A Bicentennial Development Program, designed to raised thirty million dollars by 1964 through growth in annual giving and bequests, was approved by the Corporation in October 1956. In June 1959 a major fund drive to raise fifteen million dollars was launched with Thomas J. Watson, Jr. ’37 as chairman, and continued through 1960 and the first part of 1961. In 1960 the Ford Foundation announced a Special Program in Education, designed to offer challenge grants to a few institutions with no restrictions, dispensed on the basis of the presentation by their presidents of plans for five and ten year permanent improvements projected for the colleges. In June 1961 Brown was the sixth recipient of such a grant of $7.5 million, if fifteen million could be raised in three years. On June 25, 1964, only a few days before the end of the fund raising period, the bell on University Hall was rung and the announcement made that $15,400,000 in matching funds were on hand. The success of the campaign brought to the University in December 1964 a second Ford Foundation challenge grant, this time for five million dollars to be met by ten million raised by the University by June 30, 1967. Fortunately for Brown the period of the challenge was retroactive to July 1, 1964, allowing an already received grant of two million from the James Foundation to be counted toward the matching funds. The Program for the Seventies was formally announced in November 1969, pursuing a ten year goal of $92 million, which proved to be elusive. The financial crisis of the 1970s called for new strategy in fund-raising. In 1974 Richard Salomon ’32 assisted the annual Brown Fund with a challenge grant of $500,000, which matched increases in donors’ gifts and gifts from those who had not subscribed the year before. The record-breaking years for the Brown Fund in 1974-75 and 1975-76 won for Brown the U. S. Steel Alumni Giving Incentive Award. In 1976 Brown Giving Clubs were established to encourage annual donations of certain amounts, the Century Club ($100-$499), the 1764 Associates ($500-$999), the Manning Fellows ($1,000-$4,999), and the Nicholas Brown Society for donors of an annual gift of $5,000, commemorating the gift of $5,000 given by Nicholas Brown 1786, which changed the name of Rhode Island College to Brown University.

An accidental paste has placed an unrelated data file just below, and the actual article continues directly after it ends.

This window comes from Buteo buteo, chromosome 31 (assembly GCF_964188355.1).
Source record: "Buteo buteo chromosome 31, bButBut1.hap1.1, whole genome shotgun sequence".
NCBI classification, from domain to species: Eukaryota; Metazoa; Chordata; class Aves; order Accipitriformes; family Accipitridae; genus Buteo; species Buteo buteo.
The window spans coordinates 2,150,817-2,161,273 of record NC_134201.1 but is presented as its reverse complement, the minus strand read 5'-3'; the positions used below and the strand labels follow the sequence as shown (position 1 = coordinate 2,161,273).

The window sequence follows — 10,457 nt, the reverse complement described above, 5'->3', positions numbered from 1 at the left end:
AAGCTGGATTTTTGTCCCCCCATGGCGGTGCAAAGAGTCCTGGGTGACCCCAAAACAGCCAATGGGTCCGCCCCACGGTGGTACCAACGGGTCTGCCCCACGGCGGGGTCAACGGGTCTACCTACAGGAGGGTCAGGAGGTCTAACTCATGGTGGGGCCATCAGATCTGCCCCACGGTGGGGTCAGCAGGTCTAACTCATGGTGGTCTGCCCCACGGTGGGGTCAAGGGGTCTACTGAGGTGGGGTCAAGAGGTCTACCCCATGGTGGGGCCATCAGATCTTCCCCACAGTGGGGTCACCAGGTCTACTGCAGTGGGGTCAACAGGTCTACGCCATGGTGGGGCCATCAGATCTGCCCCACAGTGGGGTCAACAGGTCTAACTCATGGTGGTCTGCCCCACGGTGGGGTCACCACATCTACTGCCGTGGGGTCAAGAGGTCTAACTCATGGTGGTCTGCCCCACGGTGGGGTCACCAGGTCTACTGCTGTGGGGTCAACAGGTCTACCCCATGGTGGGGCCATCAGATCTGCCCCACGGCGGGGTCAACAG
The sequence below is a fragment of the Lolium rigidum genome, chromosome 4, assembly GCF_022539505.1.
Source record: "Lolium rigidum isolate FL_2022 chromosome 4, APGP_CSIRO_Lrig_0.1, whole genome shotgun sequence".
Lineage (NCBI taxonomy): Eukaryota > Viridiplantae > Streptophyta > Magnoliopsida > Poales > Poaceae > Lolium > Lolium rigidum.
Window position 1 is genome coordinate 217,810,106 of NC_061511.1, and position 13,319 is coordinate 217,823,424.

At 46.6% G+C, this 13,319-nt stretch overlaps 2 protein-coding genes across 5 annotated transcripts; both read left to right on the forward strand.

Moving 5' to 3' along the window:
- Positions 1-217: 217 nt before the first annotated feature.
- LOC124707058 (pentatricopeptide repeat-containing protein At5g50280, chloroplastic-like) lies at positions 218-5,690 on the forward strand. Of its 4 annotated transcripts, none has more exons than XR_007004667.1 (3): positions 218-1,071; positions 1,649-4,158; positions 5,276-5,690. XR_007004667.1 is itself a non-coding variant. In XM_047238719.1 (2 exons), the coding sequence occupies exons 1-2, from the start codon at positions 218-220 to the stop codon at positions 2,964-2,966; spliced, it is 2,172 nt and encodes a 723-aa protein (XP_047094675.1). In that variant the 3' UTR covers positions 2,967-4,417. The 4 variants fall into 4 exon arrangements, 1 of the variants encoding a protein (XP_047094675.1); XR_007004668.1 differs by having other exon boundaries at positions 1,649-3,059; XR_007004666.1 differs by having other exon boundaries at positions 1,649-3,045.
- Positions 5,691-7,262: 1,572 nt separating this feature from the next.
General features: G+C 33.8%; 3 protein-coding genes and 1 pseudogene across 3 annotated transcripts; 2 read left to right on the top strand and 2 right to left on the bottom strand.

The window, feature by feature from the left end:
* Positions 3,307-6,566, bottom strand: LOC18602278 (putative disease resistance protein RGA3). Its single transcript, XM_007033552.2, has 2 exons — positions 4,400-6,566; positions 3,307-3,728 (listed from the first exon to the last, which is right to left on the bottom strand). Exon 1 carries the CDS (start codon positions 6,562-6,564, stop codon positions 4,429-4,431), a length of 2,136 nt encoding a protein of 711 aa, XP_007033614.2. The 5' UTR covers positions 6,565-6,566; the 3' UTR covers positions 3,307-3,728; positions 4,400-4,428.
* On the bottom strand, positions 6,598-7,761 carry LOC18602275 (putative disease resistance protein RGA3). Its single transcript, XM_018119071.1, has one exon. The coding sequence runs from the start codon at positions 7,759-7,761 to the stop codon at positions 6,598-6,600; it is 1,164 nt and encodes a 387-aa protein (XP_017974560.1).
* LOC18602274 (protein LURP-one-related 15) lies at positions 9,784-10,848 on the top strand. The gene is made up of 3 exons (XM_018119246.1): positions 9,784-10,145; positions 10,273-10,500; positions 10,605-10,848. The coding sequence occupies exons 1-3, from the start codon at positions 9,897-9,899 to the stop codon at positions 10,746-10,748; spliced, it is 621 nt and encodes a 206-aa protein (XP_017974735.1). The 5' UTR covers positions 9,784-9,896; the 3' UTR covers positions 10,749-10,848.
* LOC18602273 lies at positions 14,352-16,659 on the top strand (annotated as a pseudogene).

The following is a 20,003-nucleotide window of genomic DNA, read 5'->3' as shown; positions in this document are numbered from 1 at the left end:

“The Campaign for Brown,” launched in 1978, had as its five-year goal $158 million for endowment, current use, renovation of the John Hay Library and a number of departmental buildings, and new facilities for chemistry and geology. The campaign surpassed its goal by raising more than $180 million. In 1984 “The New Priorities,” another fund raising program (it was not called a campaign) sought to raise fifty million dollars in two years for endowment and current expenses. It succeeded in raising over $58 million. The Brown Fund was renamed the Brown Annual Fund and was expanded to include gifts for current funds for financial aid in addition to current unrestricted funds. In 1986 the Brown Annual Fund began to emphasize reunion giving, with the result that the fund revenues rose from $5.3 million to $10.5 million in the next five years. The three-year fund-raising drive which began in from 1986 through 1989 was named “The Challenge Years.” The $125 million goal of the drive, aimed at increasing endowment, unrestricted gifts and building funds, was spurred by five $1-million challenge gifts from Artemis ’55 and Martha Sharp Joukowsky ’58 in the areas of the Annual Fund, the Sports Foundation, library funds, the Center for Information Technology, and a fifth challenge to underwrite specific projects approved by the Corporation Committee on Development. “The Challenge Years” raised $131.7 million. The present campaign, named “The Rising Generation,” words taken from the University Charter, which aspired to form the rising generation to virtue, knowledge, and useful literature, began in April 1992. The goal of the campaign is to reendow the University by raising $450 million by the end of 1995, for the support of the following areas: $110 million for faculty endowment and graduate fellowships, $40 million for undergraduate scholarships, $25 million for the libraries, $90 million for academic support (programs, centers, institutes, curriculum), $15 million for national outreach initiatives, $50 million for the School of Medicine, $10 million for athletics endowment, $55 million for new and renovated facilities, and $55 million for the Brown Annual Fund.

The above entry appears in Encyclopedia Brunoniana by Martha Mitchell, copyright 1993 by the Brown University Library. It is used here by permission of the author and the University and may not be copied or further distributed without permission.